People Power still needed but not necessarily at Edsa
Conrado de Quiros’ Feb. 28 column on Edsa I concedes that while Sen. Bongbong Marcos may be right up to a point in saying that “nothing much has changed today.”
But what Bongbong forgets is that martial law under Marcos “didn’t make things better, he made them worse. Far far worse. The promise of martial law was bread for freedom, but it gave neither. It not only took away freedom, it took away bread. It not only arrested people, it arrested time. The country could have vaulted forward during the 1970s when the world was awash in petrodollars and the banks were practically pressing money in the hands of borrowers. Martial law did borrow, and borrow big. And martial law did steal, and steal big. All that debt was paid for by this country’s forests and mountains and seas, a scale of despoliation of natural resources that had no equal in the past. We continue to pay that debt today. Our children will continue to pay that debt tomorrow. Why in hell shouldn’t we blame martial law for our woes?”
To blame Marcos alone for the nation’s current ills isn’t quite right. Gloria Macapagal-Arroyo is as much to blame for the many problems the country faces, not least of which is widespread corruption and pervasive poverty.
As an ordinary citizen, I believe that we must give President Aquino the chance to right the wrongs in our society, including corruption in the judiciary as epitomized by impeached Chief Justice Renato Corona, who is really a relic of the martial law era as he has no compunction at all in using his position of power to enrich himself in office. Just like what Marcos did.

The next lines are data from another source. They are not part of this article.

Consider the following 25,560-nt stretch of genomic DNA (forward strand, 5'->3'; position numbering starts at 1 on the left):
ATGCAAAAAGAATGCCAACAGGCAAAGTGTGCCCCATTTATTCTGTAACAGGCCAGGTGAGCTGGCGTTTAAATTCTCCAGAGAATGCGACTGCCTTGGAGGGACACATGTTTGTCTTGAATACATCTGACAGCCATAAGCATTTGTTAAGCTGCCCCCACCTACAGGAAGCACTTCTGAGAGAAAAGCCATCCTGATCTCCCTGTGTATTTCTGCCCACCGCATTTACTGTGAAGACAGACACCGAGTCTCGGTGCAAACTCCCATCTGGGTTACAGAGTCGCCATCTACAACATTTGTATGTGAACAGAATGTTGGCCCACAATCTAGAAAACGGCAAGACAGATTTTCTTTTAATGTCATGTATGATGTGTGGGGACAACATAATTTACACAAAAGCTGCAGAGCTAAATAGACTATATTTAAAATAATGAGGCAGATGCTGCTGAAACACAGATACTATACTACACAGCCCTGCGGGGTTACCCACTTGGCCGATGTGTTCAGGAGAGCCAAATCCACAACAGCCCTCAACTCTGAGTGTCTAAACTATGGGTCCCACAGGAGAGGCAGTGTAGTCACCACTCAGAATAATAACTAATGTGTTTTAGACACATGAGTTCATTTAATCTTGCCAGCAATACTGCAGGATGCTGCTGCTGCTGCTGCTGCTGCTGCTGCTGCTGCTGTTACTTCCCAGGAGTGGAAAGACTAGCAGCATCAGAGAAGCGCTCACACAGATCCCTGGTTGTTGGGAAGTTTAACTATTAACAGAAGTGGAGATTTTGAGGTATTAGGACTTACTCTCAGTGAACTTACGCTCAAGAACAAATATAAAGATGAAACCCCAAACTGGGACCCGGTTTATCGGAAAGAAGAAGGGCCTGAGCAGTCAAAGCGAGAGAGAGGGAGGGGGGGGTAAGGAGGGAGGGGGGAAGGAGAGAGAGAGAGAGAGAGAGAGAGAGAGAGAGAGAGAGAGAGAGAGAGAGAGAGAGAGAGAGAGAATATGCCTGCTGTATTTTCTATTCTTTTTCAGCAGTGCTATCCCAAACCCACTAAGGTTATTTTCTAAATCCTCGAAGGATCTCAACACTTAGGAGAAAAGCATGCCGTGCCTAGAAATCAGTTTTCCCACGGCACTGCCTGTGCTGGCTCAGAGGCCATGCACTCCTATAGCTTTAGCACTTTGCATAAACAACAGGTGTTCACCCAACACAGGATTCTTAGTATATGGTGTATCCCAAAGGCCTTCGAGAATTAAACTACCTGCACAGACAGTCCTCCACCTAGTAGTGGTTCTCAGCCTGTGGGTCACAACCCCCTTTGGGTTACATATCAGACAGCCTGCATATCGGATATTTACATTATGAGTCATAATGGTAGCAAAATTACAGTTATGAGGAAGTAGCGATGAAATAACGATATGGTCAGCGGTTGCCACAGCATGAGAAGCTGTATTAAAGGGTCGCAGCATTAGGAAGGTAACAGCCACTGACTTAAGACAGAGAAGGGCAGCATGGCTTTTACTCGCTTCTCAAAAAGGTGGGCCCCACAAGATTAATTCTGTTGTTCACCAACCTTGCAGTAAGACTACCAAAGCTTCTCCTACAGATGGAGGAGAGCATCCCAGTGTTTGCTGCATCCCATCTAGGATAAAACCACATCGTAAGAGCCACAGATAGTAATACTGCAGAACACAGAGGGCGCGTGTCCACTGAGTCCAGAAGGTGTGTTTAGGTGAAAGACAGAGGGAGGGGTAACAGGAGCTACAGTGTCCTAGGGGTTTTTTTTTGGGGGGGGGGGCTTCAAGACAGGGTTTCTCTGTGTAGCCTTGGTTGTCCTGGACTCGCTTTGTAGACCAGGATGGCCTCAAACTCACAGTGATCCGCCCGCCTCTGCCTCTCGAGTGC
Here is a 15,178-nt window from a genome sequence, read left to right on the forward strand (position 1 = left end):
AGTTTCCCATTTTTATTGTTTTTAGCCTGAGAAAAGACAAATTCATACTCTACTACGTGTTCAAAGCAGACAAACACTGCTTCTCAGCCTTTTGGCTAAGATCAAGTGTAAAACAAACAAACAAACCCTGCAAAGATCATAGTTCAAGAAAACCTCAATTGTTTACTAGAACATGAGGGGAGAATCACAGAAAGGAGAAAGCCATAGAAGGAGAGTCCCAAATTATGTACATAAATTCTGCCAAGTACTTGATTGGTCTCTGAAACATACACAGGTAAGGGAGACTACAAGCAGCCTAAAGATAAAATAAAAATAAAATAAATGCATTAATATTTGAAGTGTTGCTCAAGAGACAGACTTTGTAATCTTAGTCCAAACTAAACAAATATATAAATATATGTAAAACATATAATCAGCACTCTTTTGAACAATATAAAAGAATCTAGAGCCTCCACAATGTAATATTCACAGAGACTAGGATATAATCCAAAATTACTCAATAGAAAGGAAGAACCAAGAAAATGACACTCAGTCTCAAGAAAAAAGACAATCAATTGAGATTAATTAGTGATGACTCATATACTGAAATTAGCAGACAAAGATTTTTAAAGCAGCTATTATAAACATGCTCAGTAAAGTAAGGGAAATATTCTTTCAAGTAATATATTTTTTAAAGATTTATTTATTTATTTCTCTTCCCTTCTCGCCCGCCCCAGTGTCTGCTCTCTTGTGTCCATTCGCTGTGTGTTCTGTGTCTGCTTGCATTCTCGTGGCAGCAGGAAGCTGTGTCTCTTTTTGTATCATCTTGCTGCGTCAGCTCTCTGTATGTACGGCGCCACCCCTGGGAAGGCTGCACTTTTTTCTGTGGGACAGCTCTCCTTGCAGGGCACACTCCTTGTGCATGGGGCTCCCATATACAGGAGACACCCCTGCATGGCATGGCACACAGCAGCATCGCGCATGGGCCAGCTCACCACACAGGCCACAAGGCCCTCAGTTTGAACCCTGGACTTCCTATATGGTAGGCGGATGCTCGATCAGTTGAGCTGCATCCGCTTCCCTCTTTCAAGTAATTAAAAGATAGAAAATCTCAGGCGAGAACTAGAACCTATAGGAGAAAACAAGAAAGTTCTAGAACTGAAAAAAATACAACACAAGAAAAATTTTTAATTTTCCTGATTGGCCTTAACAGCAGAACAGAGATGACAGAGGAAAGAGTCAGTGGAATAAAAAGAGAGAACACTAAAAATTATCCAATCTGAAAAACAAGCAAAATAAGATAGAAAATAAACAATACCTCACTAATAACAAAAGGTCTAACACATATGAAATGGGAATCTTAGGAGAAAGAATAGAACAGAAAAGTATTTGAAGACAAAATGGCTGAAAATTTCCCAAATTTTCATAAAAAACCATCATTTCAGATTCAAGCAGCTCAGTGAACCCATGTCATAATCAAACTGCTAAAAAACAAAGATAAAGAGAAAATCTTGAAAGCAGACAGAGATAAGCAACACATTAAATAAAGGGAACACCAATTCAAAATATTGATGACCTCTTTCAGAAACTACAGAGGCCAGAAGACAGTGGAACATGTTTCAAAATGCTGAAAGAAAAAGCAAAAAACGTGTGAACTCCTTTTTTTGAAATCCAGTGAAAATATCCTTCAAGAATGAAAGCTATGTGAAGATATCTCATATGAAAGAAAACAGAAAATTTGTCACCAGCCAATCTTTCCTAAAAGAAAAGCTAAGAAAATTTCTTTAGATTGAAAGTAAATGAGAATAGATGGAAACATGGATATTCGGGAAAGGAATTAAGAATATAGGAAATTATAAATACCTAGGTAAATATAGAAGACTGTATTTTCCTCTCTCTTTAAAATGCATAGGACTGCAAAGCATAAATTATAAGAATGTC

I agree with Akbayan that we need another People Power to ensure good governance. People Power need not be millions massing at Edsa, but it can be more of an enlightened and engaged citizenry that will brook no corruption or abuse of power by our leaders. That’s the spirit of Edsa I that I hope all Filipinos will take to heart as we observe the 26th year of People Power.
—RYAN BO INGUITO,
Disclaimer: The comments uploaded on this site do not necessarily represent or reflect the views of management and owner of INQUIRER.net. We reserve the right to exclude comments that we deem to be inconsistent with our editorial standards.
To subscribe to the Philippine Daily Inquirer newspaper in the Philippines, call +63 2 896-6000 for Metro Manila and Metro Cebu or email your subscription request here.
Factual errors? Contact the Philippine Daily Inquirer's day desk. Believe this article violates journalistic ethics? Contact the Inquirer's Reader's Advocate. Or write The Readers' Advocate:
c/o Philippine Daily Inquirer Chino Roces Avenue corner Yague and Mascardo Streets, Makati City,Metro Manila, Philippines Or fax nos. +63 2 8974793 to 94